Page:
Once all the other boxes have been ticked, the ultimate decision that makes airlines choose one hotel for their crew over another is cost. Airlines run on slim margins, and continually fight a battle between the hotels, transport companies, and flight attendant and pilot unions.
As a result, the chosen hotel is frequently the one that provides the best value for money. This might be anything from providing complimentary breakfasts or airport transfers, to offering special rates for last-minute flexibility.
Of course, this does not mean that airline crew are always staying in the cheapest hotels! With many spending the equivalent of several months each year away from home, most airlines recognise that their employees need and deserve a little luxury in their lives.
Flight attendant hotel FAQ
No. Flight attendants do not typically pay for their own hotel rooms. All hotels are booked and paid for by the airline in advance.
That doesn’t mean everything is included, and typically airlines book a room-only rate. Flight attendants usually receive an allowance — known as a per diem — to cover meals and hotel incidentals, when they are away on a trip.
At some private-jet companies, and for unscheduled hotel stays at smaller airlines, some flight attendants may end up having to pay for a hotel room last minute. However, this will be reimbursed by the airline once they return home.
Pilot and cabin crew rostering is complex, and as a result of last-minute changes, it can be difficult to guarantee that two people will never have to share a room. However, airlines do try to avoid this where possible, and all flight attendants are booked individual rooms.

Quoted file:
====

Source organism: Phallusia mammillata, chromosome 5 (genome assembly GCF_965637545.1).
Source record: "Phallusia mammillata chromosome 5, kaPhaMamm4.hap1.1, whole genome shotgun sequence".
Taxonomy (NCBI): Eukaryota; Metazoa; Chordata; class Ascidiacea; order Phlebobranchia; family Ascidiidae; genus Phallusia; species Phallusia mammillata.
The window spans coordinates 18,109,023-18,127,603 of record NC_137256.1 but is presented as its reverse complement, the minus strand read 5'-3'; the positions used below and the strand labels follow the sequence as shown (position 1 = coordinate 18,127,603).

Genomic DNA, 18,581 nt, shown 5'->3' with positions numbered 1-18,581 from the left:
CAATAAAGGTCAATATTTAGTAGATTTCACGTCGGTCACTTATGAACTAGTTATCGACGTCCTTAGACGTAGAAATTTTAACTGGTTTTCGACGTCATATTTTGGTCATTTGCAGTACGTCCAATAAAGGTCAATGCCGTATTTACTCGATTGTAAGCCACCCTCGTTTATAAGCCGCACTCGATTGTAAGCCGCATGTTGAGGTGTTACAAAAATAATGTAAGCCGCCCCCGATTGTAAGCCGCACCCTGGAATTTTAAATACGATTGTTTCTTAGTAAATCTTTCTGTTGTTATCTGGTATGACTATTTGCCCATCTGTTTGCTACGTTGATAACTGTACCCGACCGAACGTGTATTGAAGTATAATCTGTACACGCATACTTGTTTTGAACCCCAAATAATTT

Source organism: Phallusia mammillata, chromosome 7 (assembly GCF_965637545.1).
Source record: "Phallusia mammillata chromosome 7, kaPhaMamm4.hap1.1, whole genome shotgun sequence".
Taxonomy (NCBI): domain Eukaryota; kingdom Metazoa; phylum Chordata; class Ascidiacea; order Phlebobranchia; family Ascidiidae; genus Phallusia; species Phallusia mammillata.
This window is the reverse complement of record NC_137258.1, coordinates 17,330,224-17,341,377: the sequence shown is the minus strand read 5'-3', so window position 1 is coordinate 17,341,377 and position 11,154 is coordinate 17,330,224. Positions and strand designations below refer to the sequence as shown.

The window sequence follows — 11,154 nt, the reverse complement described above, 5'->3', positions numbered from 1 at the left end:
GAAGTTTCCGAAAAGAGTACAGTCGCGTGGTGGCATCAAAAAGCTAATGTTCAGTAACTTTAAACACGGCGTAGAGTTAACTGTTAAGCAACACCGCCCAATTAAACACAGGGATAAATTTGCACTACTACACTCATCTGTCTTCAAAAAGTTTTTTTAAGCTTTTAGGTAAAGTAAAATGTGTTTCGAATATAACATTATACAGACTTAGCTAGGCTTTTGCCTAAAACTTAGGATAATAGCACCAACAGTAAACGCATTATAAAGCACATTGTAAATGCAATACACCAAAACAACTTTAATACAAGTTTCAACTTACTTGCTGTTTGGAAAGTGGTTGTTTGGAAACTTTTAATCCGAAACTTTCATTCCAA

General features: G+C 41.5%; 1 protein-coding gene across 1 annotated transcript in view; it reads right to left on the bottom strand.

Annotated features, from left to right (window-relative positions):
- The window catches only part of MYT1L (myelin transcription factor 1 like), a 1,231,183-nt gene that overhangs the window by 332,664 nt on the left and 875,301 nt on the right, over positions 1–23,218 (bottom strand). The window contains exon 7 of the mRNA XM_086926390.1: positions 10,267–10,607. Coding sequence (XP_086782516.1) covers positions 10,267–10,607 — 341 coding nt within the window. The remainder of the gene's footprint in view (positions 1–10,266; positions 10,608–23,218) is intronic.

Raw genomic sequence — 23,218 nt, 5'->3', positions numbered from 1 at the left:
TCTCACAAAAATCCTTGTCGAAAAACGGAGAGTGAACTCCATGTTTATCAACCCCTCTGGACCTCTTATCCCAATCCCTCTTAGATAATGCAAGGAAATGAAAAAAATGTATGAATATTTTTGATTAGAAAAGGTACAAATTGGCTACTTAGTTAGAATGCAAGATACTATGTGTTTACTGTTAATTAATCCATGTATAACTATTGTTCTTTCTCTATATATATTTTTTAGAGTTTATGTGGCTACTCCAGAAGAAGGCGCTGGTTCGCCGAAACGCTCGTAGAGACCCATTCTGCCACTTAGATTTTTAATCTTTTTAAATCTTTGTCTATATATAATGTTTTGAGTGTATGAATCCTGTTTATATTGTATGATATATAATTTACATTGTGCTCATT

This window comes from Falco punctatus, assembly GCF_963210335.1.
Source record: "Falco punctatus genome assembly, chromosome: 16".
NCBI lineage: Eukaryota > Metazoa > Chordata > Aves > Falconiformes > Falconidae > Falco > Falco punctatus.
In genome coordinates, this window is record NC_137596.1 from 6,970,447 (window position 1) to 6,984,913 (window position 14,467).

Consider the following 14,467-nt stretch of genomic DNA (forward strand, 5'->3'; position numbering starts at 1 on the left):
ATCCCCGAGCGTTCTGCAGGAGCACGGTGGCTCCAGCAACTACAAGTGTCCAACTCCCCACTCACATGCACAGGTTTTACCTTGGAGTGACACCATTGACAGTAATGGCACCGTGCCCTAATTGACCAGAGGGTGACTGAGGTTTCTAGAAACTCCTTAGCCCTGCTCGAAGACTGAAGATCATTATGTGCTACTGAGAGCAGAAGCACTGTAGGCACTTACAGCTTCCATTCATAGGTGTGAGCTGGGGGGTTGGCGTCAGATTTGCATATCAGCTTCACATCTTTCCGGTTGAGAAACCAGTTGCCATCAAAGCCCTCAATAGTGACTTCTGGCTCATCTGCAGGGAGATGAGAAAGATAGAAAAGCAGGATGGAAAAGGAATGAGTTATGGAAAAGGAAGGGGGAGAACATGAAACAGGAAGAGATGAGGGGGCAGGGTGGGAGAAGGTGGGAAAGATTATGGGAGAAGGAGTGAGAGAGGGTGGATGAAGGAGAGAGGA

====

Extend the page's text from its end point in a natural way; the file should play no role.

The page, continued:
That doesn’t mean airlines haven’t considered shared hotel rooms for flight attendants! Rumours of airlines wanting to cut costs and double up on rooms have existed for years, but some airlines even went as far as launching trials to explore the idea further. Surprisingly, luxury carrier Emirates was behind one of the first flight attendant room sharing trials!
Yes, typically, pilots and flight attendants do stay in the same hotel. In fact, it is not uncommon for an entire flight crew — everyone from the Captain and First officer, to the Purser and Flight Attendants — to stay together on a trip, sharing transport and hotel bookings.
The main reason for this is convenience. It means that everyone can be close by should something happen with the aircraft or flight schedule, and everyone can share the same crew transport between the hotel and the airport.
However, there are occasions where pilots and flight attendants don’t share hotels. At very busy destinations, it might not be possible to find a hotel large enough to accommodate an entire crew.
On some larger aircraft, such as the A380, there could be to 10 times as many flight attendants onboard as pilots! In these cases, it is not uncommon for pilots and cabin crew to be split between two hotels that are close by.
Flight attendant hotels are sought through a long and complex vetting process, to provide good quality sleep and rest for airline employees when they are away from home. Airlines have strict requirements for the hotels they use, and these requirements are often enforced by staff union’s on behalf of the airline.
The chosen hotel is frequently the one that provides the airline best value for money, but this does not mean that airline crew always stay in the cheapest hotels! In some locations, seemingly minor details such as the availability of 24-7 room service, or even the security of having keycard lift access, rules out many hotels.
These unique requirements, with airline crew typically only staying for around 24 hours, mean that hotels that flight attendants stay in whilst away from home can be far removed from those you would book for a personal holiday.
While meals aren’t included, flight attendants do not typically pay for their own hotel rooms. All hotels are booked and paid for by the airline in advance. However, flight attendants usually receive an allowance as part of their wage structure, which is a to cover meals and hotel incidentals, when they are away on a trip.